Meh. In play, it likely won't matter. After all, we can talk about all the DC's we like, but, at the end of the day, what matters is the chance of success. Which, for fairly typical actions that are expected to be taken by a character of a given level, in 4e and 5e, will remain somewhere in the vicinity of 60%. So, why is it important that the DC is different? Who cares? If the DC is 127 but, I have a +119 to my skill, the chances are STILL 60%.

Pointing at the numbers doesn't actually mean anything. It's no different than using AD&D's lower is better AC system or 3e's higher is better. It's still the same odds, just expressed differently.

Does the expression actually matter?
I think that you're largely agreeing with me here.
 

Garthanos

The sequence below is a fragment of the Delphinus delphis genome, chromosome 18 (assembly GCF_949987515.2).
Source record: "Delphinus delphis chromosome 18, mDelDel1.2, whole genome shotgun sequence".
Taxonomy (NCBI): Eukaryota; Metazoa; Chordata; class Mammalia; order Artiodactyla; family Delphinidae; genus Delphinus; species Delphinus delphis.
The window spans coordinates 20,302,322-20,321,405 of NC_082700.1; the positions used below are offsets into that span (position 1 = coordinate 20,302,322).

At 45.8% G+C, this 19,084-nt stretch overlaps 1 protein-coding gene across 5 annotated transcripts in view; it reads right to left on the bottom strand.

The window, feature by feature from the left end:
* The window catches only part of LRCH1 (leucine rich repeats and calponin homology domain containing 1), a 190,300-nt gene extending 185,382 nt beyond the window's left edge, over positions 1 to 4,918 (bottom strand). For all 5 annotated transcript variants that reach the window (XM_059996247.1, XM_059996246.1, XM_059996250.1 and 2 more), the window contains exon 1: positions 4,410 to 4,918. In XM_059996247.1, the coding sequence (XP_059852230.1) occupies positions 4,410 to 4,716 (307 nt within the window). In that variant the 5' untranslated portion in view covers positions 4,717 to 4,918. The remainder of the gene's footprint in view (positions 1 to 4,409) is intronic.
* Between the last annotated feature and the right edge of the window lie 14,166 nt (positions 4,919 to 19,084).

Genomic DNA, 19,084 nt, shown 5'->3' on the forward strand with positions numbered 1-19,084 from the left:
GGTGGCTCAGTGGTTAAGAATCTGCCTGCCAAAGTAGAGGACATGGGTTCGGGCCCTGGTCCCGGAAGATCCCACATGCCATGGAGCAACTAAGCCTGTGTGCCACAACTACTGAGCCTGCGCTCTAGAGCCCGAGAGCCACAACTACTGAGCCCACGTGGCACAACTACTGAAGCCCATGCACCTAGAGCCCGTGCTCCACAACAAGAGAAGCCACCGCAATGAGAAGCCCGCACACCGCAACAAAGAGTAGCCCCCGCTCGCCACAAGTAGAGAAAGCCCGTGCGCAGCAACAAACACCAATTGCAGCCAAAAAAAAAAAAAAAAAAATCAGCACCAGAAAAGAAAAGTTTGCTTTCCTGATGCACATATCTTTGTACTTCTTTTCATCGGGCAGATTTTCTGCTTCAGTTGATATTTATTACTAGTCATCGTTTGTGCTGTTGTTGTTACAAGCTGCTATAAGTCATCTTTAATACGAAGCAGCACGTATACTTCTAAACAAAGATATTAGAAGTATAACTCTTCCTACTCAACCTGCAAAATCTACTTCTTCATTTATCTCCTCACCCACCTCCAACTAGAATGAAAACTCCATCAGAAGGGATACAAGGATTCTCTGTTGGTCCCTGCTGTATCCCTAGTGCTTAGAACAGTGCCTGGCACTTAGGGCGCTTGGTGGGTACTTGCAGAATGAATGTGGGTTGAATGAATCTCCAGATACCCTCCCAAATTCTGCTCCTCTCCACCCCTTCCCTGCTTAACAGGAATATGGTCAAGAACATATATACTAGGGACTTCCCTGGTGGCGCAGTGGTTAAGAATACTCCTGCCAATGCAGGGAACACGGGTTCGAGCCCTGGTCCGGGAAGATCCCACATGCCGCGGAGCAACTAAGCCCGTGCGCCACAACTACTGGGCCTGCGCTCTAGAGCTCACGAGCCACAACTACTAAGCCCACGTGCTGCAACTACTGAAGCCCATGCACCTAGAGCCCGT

Arcadian Knight
But I don't agree that 4e "locks in" the system via powers and expectations in a way that differs from 5e. Those powers, for martial PCs, may create an opportunity to bypass the GM's interpretive and difficulty-setting function - just as spells frequently do in 5e. But I don't think this changes the approach to DC setting. After all, 5e has spells which produce the same "locking in" - which is something that has come out in this thread.
It is different in that it leaves the player of a non-casters with less agency
 

pemerton

Legend
Isn't this the case for any game using a d20 for action or task resolution?
No. A 1st level 5e fighter has a chance of defeating a pit fiend, but much less than 1 in 20. Because multiple roles are required. In practical terms the chance is zero, although mathematically this is not the case.

I don't think I'm actually understanding the point...